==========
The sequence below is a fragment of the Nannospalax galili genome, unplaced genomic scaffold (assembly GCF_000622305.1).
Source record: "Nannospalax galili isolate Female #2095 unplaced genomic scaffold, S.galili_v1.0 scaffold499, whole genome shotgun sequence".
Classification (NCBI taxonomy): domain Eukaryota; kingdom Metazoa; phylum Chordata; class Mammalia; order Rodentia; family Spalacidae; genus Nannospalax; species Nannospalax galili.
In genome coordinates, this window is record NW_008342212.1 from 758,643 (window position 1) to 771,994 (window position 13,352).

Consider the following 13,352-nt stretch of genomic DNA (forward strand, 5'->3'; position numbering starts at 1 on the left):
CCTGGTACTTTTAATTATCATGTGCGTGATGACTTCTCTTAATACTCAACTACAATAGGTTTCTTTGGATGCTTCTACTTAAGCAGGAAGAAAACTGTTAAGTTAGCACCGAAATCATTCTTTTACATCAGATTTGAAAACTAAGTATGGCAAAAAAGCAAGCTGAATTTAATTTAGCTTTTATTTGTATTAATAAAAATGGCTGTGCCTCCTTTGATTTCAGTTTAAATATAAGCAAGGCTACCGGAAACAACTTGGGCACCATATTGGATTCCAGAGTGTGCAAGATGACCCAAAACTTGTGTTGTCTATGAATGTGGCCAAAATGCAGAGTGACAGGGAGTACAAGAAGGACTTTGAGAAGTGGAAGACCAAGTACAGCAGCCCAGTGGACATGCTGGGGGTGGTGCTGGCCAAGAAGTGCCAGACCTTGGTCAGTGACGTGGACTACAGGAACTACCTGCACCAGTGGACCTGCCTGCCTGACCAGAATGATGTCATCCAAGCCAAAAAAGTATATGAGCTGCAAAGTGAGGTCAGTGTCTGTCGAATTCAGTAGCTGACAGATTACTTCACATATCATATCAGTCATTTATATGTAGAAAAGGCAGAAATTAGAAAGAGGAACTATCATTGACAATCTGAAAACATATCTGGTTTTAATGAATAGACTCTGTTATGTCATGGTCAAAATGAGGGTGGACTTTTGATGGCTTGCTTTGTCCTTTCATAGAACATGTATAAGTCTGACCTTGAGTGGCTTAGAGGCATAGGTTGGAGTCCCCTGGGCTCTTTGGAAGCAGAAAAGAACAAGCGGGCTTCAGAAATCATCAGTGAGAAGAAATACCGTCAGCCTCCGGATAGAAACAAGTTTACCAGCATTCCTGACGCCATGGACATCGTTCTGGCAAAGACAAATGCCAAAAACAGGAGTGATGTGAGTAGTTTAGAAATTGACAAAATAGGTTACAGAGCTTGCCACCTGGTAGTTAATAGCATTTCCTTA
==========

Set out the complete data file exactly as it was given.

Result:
The sequence below is a fragment of the Nannospalax galili genome, unplaced genomic scaffold (assembly GCF_000622305.1).
Source record: "Nannospalax galili isolate Female #2095 unplaced genomic scaffold, S.galili_v1.0 scaffold499, whole genome shotgun sequence".
Classification (NCBI taxonomy): domain Eukaryota; kingdom Metazoa; phylum Chordata; class Mammalia; order Rodentia; family Spalacidae; genus Nannospalax; species Nannospalax galili.
In genome coordinates, this window is record NW_008342212.1 from 758,643 (window position 1) to 771,994 (window position 13,352).

Consider the following 13,352-nt stretch of genomic DNA (forward strand, 5'->3'; position numbering starts at 1 on the left):
CCTGGTACTTTTAATTATCATGTGCGTGATGACTTCTCTTAATACTCAACTACAATAGGTTTCTTTGGATGCTTCTACTTAAGCAGGAAGAAAACTGTTAAGTTAGCACCGAAATCATTCTTTTACATCAGATTTGAAAACTAAGTATGGCAAAAAAGCAAGCTGAATTTAATTTAGCTTTTATTTGTATTAATAAAAATGGCTGTGCCTCCTTTGATTTCAGTTTAAATATAAGCAAGGCTACCGGAAACAACTTGGGCACCATATTGGATTCCAGAGTGTGCAAGATGACCCAAAACTTGTGTTGTCTATGAATGTGGCCAAAATGCAGAGTGACAGGGAGTACAAGAAGGACTTTGAGAAGTGGAAGACCAAGTACAGCAGCCCAGTGGACATGCTGGGGGTGGTGCTGGCCAAGAAGTGCCAGACCTTGGTCAGTGACGTGGACTACAGGAACTACCTGCACCAGTGGACCTGCCTGCCTGACCAGAATGATGTCATCCAAGCCAAAAAAGTATATGAGCTGCAAAGTGAGGTCAGTGTCTGTCGAATTCAGTAGCTGACAGATTACTTCACATATCATATCAGTCATTTATATGTAGAAAAGGCAGAAATTAGAAAGAGGAACTATCATTGACAATCTGAAAACATATCTGGTTTTAATGAATAGACTCTGTTATGTCATGGTCAAAATGAGGGTGGACTTTTGATGGCTTGCTTTGTCCTTTCATAGAACATGTATAAGTCTGACCTTGAGTGGCTTAGAGGCATAGGTTGGAGTCCCCTGGGCTCTTTGGAAGCAGAAAAGAACAAGCGGGCTTCAGAAATCATCAGTGAGAAGAAATACCGTCAGCCTCCGGATAGAAACAAGTTTACCAGCATTCCTGACGCCATGGACATCGTTCTGGCAAAGACAAATGCCAAAAACAGGAGTGATGTGAGTAGTTTAGAAATTGACAAAATAGGTTACAGAGCTTGCCACCTGGTAGTTAATAGCATTTCCTTA